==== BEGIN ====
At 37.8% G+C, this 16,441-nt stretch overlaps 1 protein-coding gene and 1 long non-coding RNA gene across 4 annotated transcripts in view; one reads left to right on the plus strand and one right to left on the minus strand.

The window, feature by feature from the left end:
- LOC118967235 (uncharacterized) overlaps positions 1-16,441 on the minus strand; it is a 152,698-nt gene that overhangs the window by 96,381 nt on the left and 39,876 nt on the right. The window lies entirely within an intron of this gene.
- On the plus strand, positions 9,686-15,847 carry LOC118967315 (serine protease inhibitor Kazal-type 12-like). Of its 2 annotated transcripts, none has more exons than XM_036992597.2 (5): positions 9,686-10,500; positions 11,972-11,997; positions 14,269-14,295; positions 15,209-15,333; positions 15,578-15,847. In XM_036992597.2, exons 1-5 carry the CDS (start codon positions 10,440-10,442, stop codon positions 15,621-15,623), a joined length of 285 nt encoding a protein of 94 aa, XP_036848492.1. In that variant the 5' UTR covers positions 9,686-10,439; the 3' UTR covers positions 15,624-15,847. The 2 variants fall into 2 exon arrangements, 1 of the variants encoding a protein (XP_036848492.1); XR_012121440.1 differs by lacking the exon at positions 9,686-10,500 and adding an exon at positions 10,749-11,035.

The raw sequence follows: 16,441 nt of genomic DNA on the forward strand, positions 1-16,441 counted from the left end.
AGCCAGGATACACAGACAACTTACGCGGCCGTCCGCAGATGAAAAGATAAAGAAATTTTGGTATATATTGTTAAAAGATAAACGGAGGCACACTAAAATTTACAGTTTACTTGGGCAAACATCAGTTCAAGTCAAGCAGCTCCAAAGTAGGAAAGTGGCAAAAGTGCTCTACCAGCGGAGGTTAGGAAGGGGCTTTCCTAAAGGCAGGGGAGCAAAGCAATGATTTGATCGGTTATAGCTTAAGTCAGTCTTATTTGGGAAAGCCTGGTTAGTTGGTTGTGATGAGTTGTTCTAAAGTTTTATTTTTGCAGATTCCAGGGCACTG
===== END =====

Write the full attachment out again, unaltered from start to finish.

At 37.8% G+C, this 16,441-nt stretch overlaps 1 protein-coding gene and 1 long non-coding RNA gene across 4 annotated transcripts in view; one reads left to right on the plus strand and one right to left on the minus strand.

The window, feature by feature from the left end:
- LOC118967235 (uncharacterized) overlaps positions 1-16,441 on the minus strand; it is a 152,698-nt gene that overhangs the window by 96,381 nt on the left and 39,876 nt on the right. The window lies entirely within an intron of this gene.
- On the plus strand, positions 9,686-15,847 carry LOC118967315 (serine protease inhibitor Kazal-type 12-like). Of its 2 annotated transcripts, none has more exons than XM_036992597.2 (5): positions 9,686-10,500; positions 11,972-11,997; positions 14,269-14,295; positions 15,209-15,333; positions 15,578-15,847. In XM_036992597.2, exons 1-5 carry the CDS (start codon positions 10,440-10,442, stop codon positions 15,621-15,623), a joined length of 285 nt encoding a protein of 94 aa, XP_036848492.1. In that variant the 5' UTR covers positions 9,686-10,439; the 3' UTR covers positions 15,624-15,847. The 2 variants fall into 2 exon arrangements, 1 of the variants encoding a protein (XP_036848492.1); XR_012121440.1 differs by lacking the exon at positions 9,686-10,500 and adding an exon at positions 10,749-11,035.

The raw sequence follows: 16,441 nt of genomic DNA on the forward strand, positions 1-16,441 counted from the left end.
AGCCAGGATACACAGACAACTTACGCGGCCGTCCGCAGATGAAAAGATAAAGAAATTTTGGTATATATTGTTAAAAGATAAACGGAGGCACACTAAAATTTACAGTTTACTTGGGCAAACATCAGTTCAAGTCAAGCAGCTCCAAAGTAGGAAAGTGGCAAAAGTGCTCTACCAGCGGAGGTTAGGAAGGGGCTTTCCTAAAGGCAGGGGAGCAAAGCAATGATTTGATCGGTTATAGCTTAAGTCAGTCTTATTTGGGAAAGCCTGGTTAGTTGGTTGTGATGAGTTGTTCTAAAGTTTTATTTTTGCAGATTCCAGGGCACTG